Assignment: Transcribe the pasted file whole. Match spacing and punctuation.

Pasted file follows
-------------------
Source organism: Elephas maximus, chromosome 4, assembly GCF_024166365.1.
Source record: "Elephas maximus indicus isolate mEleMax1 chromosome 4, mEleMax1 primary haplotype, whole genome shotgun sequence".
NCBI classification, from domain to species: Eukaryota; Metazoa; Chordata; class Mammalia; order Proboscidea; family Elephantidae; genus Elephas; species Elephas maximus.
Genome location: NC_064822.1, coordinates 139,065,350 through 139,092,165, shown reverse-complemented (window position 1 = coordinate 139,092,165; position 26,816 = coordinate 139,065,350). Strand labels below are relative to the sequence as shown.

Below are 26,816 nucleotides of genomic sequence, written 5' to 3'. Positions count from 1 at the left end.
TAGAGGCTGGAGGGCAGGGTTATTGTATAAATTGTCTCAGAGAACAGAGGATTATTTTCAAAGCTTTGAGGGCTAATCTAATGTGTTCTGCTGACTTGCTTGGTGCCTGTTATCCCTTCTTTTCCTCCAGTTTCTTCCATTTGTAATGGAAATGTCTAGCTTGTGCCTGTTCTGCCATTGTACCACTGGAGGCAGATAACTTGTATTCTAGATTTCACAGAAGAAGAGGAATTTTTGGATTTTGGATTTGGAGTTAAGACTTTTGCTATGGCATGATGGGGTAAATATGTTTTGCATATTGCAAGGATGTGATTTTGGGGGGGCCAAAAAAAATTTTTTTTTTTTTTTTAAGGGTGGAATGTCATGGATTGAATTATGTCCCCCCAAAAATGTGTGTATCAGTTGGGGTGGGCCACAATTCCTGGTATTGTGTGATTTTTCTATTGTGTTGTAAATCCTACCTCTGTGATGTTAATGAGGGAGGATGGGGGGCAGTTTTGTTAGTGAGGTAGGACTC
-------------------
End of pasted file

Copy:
Source organism: Elephas maximus, chromosome 4, assembly GCF_024166365.1.
Source record: "Elephas maximus indicus isolate mEleMax1 chromosome 4, mEleMax1 primary haplotype, whole genome shotgun sequence".
NCBI classification, from domain to species: Eukaryota; Metazoa; Chordata; class Mammalia; order Proboscidea; family Elephantidae; genus Elephas; species Elephas maximus.
Genome location: NC_064822.1, coordinates 139,065,350 through 139,092,165, shown reverse-complemented (window position 1 = coordinate 139,092,165; position 26,816 = coordinate 139,065,350). Strand labels below are relative to the sequence as shown.

Below are 26,816 nucleotides of genomic sequence, written 5' to 3'. Positions count from 1 at the left end.
TAGAGGCTGGAGGGCAGGGTTATTGTATAAATTGTCTCAGAGAACAGAGGATTATTTTCAAAGCTTTGAGGGCTAATCTAATGTGTTCTGCTGACTTGCTTGGTGCCTGTTATCCCTTCTTTTCCTCCAGTTTCTTCCATTTGTAATGGAAATGTCTAGCTTGTGCCTGTTCTGCCATTGTACCACTGGAGGCAGATAACTTGTATTCTAGATTTCACAGAAGAAGAGGAATTTTTGGATTTTGGATTTGGAGTTAAGACTTTTGCTATGGCATGATGGGGTAAATATGTTTTGCATATTGCAAGGATGTGATTTTGGGGGGGCCAAAAAAAATTTTTTTTTTTTTTTTAAGGGTGGAATGTCATGGATTGAATTATGTCCCCCCAAAAATGTGTGTATCAGTTGGGGTGGGCCACAATTCCTGGTATTGTGTGATTTTTCTATTGTGTTGTAAATCCTACCTCTGTGATGTTAATGAGGGAGGATGGGGGGCAGTTTTGTTAGTGAGGTAGGACTC